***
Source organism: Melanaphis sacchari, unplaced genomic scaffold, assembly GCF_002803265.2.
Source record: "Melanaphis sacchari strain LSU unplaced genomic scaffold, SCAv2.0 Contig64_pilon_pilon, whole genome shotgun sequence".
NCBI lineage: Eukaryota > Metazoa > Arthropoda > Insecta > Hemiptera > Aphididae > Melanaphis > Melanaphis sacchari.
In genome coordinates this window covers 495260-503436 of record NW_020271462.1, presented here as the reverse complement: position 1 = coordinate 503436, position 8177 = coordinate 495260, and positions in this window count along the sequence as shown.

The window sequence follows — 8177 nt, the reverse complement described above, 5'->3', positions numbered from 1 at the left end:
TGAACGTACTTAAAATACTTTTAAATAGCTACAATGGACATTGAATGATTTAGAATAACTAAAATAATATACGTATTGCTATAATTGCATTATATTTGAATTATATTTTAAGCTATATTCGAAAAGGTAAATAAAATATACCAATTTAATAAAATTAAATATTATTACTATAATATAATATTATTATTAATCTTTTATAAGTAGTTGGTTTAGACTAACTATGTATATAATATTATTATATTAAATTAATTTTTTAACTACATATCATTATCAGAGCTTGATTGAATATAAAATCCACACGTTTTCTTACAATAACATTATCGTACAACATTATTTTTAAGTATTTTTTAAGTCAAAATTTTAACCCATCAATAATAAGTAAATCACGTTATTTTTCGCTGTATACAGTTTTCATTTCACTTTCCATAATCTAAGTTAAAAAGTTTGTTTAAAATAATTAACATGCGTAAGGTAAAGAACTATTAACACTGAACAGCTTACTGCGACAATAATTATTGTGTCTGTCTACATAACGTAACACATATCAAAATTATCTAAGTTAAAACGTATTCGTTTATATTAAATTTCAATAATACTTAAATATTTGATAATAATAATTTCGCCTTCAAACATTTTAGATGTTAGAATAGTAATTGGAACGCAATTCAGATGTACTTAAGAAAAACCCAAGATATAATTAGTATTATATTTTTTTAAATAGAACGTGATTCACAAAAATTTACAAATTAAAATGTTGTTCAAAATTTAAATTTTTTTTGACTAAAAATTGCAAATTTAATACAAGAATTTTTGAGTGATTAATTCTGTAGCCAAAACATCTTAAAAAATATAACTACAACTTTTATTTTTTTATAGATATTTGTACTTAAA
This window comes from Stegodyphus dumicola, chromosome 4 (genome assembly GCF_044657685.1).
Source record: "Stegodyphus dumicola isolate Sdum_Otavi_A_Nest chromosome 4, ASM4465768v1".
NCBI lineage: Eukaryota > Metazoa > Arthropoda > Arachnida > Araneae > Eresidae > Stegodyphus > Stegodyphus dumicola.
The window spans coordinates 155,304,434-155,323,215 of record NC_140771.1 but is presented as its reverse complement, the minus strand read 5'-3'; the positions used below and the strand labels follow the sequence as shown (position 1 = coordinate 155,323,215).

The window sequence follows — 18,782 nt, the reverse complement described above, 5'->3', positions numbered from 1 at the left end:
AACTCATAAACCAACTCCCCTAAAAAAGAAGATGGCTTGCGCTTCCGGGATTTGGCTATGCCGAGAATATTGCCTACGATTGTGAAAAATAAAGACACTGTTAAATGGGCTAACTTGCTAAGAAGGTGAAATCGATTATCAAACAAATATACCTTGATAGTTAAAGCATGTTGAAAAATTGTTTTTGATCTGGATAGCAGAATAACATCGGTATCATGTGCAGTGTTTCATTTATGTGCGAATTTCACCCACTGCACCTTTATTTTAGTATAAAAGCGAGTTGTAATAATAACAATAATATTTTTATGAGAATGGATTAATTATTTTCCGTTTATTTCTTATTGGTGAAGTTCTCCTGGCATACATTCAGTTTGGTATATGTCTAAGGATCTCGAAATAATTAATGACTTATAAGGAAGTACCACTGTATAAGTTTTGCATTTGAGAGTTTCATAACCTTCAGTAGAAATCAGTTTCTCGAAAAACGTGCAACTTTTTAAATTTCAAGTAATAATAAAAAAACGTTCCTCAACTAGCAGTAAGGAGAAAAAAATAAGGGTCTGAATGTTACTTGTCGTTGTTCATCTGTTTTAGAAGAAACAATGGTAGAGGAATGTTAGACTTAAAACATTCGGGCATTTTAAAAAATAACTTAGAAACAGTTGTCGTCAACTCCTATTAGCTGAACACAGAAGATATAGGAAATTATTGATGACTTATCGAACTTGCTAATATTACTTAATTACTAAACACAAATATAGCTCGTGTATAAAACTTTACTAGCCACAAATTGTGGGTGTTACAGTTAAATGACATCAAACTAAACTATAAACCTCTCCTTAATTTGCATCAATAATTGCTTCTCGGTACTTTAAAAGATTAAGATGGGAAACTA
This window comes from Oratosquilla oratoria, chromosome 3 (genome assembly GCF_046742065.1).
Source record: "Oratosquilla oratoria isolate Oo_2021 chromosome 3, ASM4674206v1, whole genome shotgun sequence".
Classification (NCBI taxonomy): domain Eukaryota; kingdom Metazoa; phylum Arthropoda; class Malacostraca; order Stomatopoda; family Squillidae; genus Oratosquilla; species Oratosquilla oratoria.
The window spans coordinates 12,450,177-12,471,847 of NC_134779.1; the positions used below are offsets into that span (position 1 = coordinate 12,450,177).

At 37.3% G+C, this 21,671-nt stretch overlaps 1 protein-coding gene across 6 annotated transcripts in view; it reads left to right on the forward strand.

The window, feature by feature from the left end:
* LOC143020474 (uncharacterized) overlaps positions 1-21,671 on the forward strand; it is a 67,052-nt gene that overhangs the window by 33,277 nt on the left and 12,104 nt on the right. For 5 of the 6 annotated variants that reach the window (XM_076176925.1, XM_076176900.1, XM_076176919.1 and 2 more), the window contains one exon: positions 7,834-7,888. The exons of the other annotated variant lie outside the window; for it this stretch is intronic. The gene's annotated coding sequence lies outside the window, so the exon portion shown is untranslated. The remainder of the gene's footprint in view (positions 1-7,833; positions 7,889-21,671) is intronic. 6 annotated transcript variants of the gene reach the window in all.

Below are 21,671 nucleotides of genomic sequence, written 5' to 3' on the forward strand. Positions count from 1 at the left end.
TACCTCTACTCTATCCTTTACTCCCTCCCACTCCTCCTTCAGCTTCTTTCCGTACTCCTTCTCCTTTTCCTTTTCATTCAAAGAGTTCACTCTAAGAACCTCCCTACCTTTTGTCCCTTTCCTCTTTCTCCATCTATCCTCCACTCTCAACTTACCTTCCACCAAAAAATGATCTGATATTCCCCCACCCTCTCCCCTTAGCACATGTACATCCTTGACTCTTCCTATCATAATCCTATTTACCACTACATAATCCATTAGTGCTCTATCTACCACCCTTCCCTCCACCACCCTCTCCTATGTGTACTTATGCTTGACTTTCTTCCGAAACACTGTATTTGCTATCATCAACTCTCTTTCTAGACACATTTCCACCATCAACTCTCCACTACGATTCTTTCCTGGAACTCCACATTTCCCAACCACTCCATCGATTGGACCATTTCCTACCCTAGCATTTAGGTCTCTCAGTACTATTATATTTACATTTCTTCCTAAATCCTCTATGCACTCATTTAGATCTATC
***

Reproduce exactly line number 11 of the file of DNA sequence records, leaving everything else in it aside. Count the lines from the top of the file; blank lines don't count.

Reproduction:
The window sequence follows — 18,782 nt, the reverse complement described above, 5'->3', positions numbered from 1 at the left end: